It’s not a dream — after more than five years, Tim Foljahn has returned 
with a stunning new solo album, I Dreamed a Dream. His decades as a 
highly in-demand guitarist — in the studio and on-stage — all the while 
perfecting his own songwriting — are crystalized in this record. Foljahn’s 
songcraft, guitar expertise, and seamless genre changeups are all back, 
but imbued with a new sense of depth and beauty. Lyrically, the dream 
of life is a recurring theme, along with disillusionment, and ultimately, 
resurrection. The album is a mature, vital work; Foljahn draws not just 
from his vaunted career in music, but also from the ever-shifting world 
around us. 
I Dreamed a Dream reunites Foljahn with noted producer/engineer/mixer 
Tom Beaujour (Juliana Hatfield, Nada Surf, Jennifer O’Connor) who 
worked on Tim’s previous releases Fucking Love Songs (Kiam, 2015) and 
Songs for an Age of Extinction (Kiam, 2012). (Foljahn’s self-produced 
instrumental soundtrack Dead River arrived in 2014.) Recording 
occurred off and on over the past several years at Beaujour’s New Jerseybased 
Nuthouse studio. (Cut Tim some slack; he was also earning a 
Masters in psychoanalysis, when not playing in Assistant Warden 
Caputo's band Sideboob on the hit show Orange Is the New Black.) 
Beaujour and Foljahn’s producer-musician relationship has evolved into 
something just short of telepathy; as Tim has refined his writing, singing, 
and playing, Tom has complemented him 
Although releasing work as a solo artist for the past decade, Foljahn has 
always thrived on collaboration. With Sonic Youth drummer Steve 
Shelley and a rotating cast of bandmates, he put out five diverse and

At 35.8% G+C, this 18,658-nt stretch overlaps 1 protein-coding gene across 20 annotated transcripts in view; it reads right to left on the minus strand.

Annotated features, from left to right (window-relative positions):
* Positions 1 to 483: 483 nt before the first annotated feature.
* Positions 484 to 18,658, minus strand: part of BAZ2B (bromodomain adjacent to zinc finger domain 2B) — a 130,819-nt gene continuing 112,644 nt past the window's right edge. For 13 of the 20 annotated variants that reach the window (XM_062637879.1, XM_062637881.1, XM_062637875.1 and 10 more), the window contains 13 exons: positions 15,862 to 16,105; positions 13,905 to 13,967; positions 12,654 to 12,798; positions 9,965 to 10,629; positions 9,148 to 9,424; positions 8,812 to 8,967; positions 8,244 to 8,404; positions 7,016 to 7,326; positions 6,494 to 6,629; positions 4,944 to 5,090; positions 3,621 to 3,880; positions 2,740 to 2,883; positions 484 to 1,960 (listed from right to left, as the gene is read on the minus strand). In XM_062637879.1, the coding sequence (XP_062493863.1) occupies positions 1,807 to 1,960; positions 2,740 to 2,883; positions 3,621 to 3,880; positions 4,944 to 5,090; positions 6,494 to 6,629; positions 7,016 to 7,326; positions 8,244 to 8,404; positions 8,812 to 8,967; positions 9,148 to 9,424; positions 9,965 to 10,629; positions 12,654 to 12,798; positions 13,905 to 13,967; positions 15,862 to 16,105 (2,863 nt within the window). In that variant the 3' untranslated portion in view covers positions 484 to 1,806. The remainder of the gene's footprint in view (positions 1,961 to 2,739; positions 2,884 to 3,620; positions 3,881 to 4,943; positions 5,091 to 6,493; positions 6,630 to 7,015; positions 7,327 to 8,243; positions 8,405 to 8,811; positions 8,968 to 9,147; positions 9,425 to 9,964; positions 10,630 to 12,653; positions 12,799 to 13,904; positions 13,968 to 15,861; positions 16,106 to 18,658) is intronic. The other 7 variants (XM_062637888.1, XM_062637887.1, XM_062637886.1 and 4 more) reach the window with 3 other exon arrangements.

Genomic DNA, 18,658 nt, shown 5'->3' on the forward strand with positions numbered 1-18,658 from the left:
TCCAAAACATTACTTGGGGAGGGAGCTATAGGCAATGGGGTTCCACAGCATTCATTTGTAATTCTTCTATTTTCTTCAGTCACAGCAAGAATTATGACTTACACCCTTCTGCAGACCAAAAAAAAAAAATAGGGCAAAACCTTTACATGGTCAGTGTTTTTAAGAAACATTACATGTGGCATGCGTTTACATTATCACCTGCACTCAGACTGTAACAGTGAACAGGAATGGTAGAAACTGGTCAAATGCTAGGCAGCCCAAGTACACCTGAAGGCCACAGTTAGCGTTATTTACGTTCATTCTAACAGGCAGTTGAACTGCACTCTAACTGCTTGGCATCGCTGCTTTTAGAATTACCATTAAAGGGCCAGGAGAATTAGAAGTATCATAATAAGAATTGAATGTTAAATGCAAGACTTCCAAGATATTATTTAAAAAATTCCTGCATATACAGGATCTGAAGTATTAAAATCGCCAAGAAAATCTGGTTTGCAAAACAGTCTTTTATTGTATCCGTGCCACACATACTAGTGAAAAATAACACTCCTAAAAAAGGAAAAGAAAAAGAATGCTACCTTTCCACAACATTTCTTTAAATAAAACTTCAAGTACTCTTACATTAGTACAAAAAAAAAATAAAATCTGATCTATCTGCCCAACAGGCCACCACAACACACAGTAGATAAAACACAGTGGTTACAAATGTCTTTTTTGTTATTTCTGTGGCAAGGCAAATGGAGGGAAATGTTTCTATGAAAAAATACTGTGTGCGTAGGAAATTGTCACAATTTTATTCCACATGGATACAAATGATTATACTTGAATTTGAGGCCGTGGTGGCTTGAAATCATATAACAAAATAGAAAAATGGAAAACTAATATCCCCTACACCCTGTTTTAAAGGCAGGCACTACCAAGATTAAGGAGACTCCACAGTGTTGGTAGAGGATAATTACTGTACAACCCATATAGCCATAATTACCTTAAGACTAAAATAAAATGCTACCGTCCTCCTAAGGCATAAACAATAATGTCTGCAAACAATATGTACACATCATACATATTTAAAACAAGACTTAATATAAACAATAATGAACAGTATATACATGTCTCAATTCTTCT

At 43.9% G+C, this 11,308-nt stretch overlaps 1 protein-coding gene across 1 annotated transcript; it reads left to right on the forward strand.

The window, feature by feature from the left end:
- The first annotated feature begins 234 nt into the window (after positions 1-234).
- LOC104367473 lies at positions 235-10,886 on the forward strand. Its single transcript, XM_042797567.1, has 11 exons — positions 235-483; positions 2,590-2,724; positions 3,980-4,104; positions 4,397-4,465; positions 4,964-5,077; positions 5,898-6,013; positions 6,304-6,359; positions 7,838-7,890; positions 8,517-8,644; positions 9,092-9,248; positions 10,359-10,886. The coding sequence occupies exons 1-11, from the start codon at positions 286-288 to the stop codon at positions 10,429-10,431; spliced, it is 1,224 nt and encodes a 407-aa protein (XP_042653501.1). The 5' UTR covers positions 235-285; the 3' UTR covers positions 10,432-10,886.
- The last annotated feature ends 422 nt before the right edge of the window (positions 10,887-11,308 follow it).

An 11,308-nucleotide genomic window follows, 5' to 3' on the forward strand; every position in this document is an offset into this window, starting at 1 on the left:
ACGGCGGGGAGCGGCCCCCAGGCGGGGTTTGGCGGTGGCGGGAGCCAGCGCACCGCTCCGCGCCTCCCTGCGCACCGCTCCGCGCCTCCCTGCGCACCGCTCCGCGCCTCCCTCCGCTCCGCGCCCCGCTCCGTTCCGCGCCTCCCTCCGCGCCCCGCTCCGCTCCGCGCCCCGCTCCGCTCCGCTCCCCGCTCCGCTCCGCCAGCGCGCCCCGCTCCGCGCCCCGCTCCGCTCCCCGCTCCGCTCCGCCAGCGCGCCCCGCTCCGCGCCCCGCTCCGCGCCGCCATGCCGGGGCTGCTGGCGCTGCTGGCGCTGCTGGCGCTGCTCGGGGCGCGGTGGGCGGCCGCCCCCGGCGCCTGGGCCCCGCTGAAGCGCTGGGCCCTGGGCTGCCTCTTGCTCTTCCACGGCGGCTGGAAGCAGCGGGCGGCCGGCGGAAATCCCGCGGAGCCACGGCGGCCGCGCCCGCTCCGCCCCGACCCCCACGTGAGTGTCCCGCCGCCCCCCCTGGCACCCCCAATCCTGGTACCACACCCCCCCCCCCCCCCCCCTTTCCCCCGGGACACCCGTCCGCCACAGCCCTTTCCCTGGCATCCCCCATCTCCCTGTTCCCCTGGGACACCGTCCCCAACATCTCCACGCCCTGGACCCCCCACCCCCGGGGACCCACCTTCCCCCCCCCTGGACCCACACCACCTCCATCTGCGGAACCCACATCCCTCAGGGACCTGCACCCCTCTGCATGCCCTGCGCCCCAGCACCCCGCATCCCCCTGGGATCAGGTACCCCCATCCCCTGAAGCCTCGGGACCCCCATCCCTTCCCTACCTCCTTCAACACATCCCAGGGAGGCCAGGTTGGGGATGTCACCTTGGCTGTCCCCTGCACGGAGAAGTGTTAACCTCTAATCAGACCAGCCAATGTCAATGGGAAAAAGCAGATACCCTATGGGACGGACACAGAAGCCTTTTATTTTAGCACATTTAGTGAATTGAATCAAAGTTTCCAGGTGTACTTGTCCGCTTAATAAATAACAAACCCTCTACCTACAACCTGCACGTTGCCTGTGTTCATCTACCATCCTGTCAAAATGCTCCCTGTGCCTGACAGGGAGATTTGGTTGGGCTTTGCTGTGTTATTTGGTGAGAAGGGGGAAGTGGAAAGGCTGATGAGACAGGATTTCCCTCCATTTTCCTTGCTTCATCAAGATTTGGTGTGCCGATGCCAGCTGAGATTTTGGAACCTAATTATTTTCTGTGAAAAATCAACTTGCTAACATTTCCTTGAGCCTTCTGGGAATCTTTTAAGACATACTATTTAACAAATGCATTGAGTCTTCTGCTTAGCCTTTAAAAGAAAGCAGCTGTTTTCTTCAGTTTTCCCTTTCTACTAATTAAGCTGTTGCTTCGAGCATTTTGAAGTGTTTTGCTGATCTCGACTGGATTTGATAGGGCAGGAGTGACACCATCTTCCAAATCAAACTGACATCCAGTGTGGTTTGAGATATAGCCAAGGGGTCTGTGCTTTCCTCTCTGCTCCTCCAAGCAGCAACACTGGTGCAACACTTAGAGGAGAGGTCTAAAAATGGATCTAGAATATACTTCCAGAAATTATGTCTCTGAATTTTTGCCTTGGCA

critically-acclaimed albums as Two Dollar Guitar. His distinctive guitar 
tone has graced records by Cat Power, Half Japanese, Thurston Moore, 
and many others, and Tim has performed live with greats such as 
Townes Van Zandt and Boredoms. For I Dreamed a Dream, Foljahn 
reconvenes with two of his longtime Two-Dollar teammates: 
bassist/arranger Jeremy Wilms (TV on the Radio, Julian Velard, etc.) 
and the internationally renowned Danish/Spanish/New York vocalist 
Christina Rosenvinge, who’s had an album produced by Lee Ranaldo of 
Sonic Youth. (Rosenvinge is also a longtime outspoken critic of sexism in 
the music industry.) On drums is the sublime Brian Kantor (Fruit Bats, 
Vetiver), who had also contributed to Fucking Love Songs. 
Oh, and there are strings, luscious strings. Wilms’ meticulous 
arrangements for Meagan Gould (violin/viola) and Danton Boller (double 
bass/cello) run parallel to one another, dancing in and out of formation. 
Nowhere is this more clearly displayed than on the perfect instrumental 
miniature “I Dreamed:.” Gould and Boller’s precise playing flavors several 
tracks here, including the gorgeous opener, “Once.” It kicks off with 
spare plucking, before Foljahn — with his rich, warm voice — delivers 
the opening words: “I once made love to the/most beautiful of al/lonely 
women in the world.” It’s only the first example on an album full of 
compelling, thoughtful lyrics. (Go ahead, psychoanalyze the 
psychoanalyst!) Guitar comes to the forefront in “Low Down Day,” a 
country-flavored tune with a shuffling beat, as the narrator contemplates 
inner darkness. 
The rhythm section of Wilms and Kantor anchors the loping groove of 
“Ghost Ripper,” as Foljahn unleashes two killer solos. “Remember Me, 
My Love” is a propulsive rocker — until the strings give it a psychedelic 
twist. That’s followed by the raw electric blues of “Wake Up” (from the 
album’s titular dream — because the girl is gone, daddy, gone). The 
bouncy “I Can’t Decide” contains a much sunnier lie-l-lie refrain than the 
one in Simon & Garfunkel’s “The Boxer.” (The song previously appeared 
in much grungier form on Rough Trade Publishing’s 2017 indie all-star